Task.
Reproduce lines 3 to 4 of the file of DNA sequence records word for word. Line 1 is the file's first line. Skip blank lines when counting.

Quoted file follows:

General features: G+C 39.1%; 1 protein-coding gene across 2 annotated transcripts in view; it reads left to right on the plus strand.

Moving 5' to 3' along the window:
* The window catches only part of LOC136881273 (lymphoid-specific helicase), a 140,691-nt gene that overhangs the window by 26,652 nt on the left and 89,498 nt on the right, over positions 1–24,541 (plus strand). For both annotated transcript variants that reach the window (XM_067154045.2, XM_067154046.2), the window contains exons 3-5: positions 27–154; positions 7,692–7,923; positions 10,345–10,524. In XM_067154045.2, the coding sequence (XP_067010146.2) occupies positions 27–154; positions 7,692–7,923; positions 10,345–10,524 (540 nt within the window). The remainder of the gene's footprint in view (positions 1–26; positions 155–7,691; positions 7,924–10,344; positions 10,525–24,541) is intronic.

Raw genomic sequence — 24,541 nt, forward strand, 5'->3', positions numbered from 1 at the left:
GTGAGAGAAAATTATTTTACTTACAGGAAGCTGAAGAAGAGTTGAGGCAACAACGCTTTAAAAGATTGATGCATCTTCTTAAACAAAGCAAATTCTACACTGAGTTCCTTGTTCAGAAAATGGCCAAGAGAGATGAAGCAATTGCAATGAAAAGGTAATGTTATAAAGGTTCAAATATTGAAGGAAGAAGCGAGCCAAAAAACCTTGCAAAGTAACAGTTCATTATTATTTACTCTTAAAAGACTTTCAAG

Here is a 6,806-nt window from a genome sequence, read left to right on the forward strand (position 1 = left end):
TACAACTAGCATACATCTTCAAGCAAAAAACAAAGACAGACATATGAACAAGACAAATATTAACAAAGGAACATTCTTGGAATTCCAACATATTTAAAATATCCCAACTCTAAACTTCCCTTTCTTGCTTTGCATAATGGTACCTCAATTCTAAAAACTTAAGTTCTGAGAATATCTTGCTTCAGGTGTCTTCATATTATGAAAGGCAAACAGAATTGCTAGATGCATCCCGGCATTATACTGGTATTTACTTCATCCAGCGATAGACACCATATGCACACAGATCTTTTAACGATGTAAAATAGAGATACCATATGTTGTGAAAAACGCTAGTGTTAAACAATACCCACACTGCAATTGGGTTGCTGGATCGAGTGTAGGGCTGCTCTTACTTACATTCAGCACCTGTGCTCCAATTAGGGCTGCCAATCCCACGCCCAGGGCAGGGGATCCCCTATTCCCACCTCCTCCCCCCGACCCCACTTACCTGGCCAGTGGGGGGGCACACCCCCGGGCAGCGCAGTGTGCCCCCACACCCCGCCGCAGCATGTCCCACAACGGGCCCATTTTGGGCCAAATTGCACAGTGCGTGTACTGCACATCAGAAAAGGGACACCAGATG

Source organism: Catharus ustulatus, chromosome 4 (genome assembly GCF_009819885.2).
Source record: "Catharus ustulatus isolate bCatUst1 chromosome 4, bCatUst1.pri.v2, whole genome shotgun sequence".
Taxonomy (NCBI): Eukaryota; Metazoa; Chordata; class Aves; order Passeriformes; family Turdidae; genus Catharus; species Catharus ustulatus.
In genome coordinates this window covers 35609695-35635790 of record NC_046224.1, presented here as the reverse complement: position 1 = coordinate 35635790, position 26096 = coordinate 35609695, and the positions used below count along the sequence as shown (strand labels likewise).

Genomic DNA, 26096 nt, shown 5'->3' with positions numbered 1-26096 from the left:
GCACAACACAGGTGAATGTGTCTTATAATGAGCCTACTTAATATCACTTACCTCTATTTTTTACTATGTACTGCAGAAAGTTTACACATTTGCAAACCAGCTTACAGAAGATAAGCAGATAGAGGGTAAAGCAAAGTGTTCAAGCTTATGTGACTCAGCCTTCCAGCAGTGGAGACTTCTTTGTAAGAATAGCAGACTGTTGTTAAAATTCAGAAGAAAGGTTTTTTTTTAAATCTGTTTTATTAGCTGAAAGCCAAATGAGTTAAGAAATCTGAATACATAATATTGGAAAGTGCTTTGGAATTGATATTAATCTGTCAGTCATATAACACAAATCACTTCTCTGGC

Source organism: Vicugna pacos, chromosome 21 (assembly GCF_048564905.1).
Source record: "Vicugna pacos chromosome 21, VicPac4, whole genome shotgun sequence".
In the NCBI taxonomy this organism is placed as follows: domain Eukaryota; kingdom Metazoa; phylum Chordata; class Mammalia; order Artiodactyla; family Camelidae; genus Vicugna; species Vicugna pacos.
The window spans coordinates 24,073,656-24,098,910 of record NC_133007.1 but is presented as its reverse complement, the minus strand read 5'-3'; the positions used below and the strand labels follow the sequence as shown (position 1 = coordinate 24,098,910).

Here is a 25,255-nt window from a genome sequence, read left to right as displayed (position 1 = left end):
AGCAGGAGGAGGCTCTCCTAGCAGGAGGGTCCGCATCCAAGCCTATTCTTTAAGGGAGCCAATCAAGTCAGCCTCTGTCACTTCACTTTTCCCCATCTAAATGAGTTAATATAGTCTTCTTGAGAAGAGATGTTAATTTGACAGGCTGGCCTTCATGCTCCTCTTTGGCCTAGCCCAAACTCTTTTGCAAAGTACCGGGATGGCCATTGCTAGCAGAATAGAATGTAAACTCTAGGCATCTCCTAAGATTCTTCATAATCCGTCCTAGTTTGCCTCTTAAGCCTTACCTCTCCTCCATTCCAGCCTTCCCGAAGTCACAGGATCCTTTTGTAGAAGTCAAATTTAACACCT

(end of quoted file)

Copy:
* The window catches only part of LOC136881273 (lymphoid-specific helicase), a 140,691-nt gene that overhangs the window by 26,652 nt on the left and 89,498 nt on the right, over positions 1–24,541 (plus strand). For both annotated transcript variants that reach the window (XM_067154045.2, XM_067154046.2), the window contains exons 3-5: positions 27–154; positions 7,692–7,923; positions 10,345–10,524. In XM_067154045.2, the coding sequence (XP_067010146.2) occupies positions 27–154; positions 7,692–7,923; positions 10,345–10,524 (540 nt within the window). The remainder of the gene's footprint in view (positions 1–26; positions 155–7,691; positions 7,924–10,344; positions 10,525–24,541) is intronic.

Raw genomic sequence — 24,541 nt, forward strand, 5'->3', positions numbered from 1 at the left: